On Easter Sunday, Cleveland-area health clinic worker Steve Stephens apparently shot and killed 74-year-old Robert Godwin Sr., recorded a video of the alleged murder, and then posted it on Facebook, where it stayed up several hours before it was removed. At some point during the day he also broadcasted a message on Facebook Live, but it was unclear what he said, and his account has now been deactivated.
The incident once again brought unwelcome attention to Facebook Live, a feature that the social network has aggressively hyped over the past year, but which has been marred by a string of killings, assaults and other acts of violence. Facebook has said that while Live can can provide “a window into the best moments in people’s lives, it can also let us bear witness to the worst.” Godwin’s death raises, not for the first time, the question of how quickly Facebook deals with the “worst.”
“We work hard to keep a safe environment on Facebook, and are in touch with law enforcement in emergencies when there are direct threats to physical safety,” Facebook said in a statement to VICE News Sunday night.
As of Monday, a manhunt spanning the Midwest was underway, with law enforcement advising people in Ohio, Pennsylvania, Indiana, Michigan, and New York to be on the lookout for Stephens. At a police press conference, Cleveland Police Chief Calvin D. Williams said that “the last location we actually had [Stephens] at was the homicide. Anything else right now is kind of speculation.”
In the year that Facebook Live has been available to all Facebook users, it has captured a number of stomach-churning events. Some more recent incidents include:
- Shortly after New Year’s, four teens in Chicago filmed themselves on Live torturing a mentally disabled man, who was later found walking the streets of the city. The group was later charged with a hate crime.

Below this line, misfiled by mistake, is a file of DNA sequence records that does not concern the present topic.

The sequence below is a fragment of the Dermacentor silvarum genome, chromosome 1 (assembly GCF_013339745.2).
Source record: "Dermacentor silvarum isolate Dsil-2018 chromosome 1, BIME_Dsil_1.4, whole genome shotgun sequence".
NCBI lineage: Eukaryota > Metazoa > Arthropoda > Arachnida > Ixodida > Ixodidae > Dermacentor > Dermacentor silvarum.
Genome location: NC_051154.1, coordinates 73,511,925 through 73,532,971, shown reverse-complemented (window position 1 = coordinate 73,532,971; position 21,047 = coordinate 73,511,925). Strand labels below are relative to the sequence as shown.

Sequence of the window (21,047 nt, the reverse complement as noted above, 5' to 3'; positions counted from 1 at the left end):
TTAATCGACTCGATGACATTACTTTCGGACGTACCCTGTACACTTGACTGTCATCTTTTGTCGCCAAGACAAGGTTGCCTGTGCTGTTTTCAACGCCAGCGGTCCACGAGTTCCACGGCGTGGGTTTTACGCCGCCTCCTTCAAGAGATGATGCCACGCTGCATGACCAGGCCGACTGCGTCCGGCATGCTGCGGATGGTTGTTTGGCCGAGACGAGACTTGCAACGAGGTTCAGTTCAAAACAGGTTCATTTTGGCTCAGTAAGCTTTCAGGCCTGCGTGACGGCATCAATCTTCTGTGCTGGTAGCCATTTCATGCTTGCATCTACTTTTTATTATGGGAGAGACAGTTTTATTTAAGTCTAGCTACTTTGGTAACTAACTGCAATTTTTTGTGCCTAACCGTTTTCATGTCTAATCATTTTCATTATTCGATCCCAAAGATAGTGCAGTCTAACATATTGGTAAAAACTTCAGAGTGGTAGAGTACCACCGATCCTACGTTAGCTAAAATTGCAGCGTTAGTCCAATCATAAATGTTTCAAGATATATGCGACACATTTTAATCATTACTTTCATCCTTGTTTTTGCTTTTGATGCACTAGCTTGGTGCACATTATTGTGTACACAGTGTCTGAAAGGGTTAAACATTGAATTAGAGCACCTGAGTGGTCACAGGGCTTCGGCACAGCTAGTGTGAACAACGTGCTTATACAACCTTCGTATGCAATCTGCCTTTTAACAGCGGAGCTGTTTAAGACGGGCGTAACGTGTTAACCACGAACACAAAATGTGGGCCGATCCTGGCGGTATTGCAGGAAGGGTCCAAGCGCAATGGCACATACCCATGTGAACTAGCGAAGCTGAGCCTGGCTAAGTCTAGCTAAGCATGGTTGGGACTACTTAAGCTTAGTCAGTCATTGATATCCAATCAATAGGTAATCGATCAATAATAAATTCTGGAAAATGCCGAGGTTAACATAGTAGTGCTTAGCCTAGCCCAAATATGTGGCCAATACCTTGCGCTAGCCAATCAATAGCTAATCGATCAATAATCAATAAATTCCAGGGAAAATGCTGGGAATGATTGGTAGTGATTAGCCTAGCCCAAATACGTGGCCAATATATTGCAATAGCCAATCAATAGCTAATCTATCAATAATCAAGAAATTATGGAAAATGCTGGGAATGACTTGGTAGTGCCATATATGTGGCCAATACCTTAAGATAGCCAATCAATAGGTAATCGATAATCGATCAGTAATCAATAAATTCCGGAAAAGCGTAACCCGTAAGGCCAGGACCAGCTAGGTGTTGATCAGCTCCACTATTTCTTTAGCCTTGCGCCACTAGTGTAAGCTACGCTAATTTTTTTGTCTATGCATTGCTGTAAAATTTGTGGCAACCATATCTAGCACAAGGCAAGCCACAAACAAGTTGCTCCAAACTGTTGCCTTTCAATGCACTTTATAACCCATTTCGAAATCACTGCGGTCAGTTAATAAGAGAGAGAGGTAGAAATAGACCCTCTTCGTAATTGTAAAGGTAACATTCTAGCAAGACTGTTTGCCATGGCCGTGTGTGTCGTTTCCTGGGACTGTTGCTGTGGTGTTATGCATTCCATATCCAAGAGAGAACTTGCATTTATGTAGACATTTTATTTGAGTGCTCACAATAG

- A mid-February killing of three in Chicago that was caught on camera by a woman broadcasting herself at the time of the shooting.
- A sexual assault in late March that was committed by multiple assailants. The stream was viewed by a few dozen people as it was occurring, none of whom reported the incident to authorities. The victim’s mother reached out to police directly after she had been missing for hours.
For almost a year now, Facebook’s public line about graphic content broadcast on Live has been that Facebook gives us both the “best” and the “worst” of what people put on Facebook. That statement, released last July, came two days after a Facebook Live stream captured the aftermath of the police shooting of Minneapolis man Philando Castile, whose death provoked protests nationwide.
This past November, in part because of evidence drawn from the Live broadcast, the officer who shot Castile to death was charged with manslaughter.
Asked about whether Facebook was considering changes to Live because of the Stephens incident or other violent encounters, a company spokesperson said they would get back to VICE News when they had more information.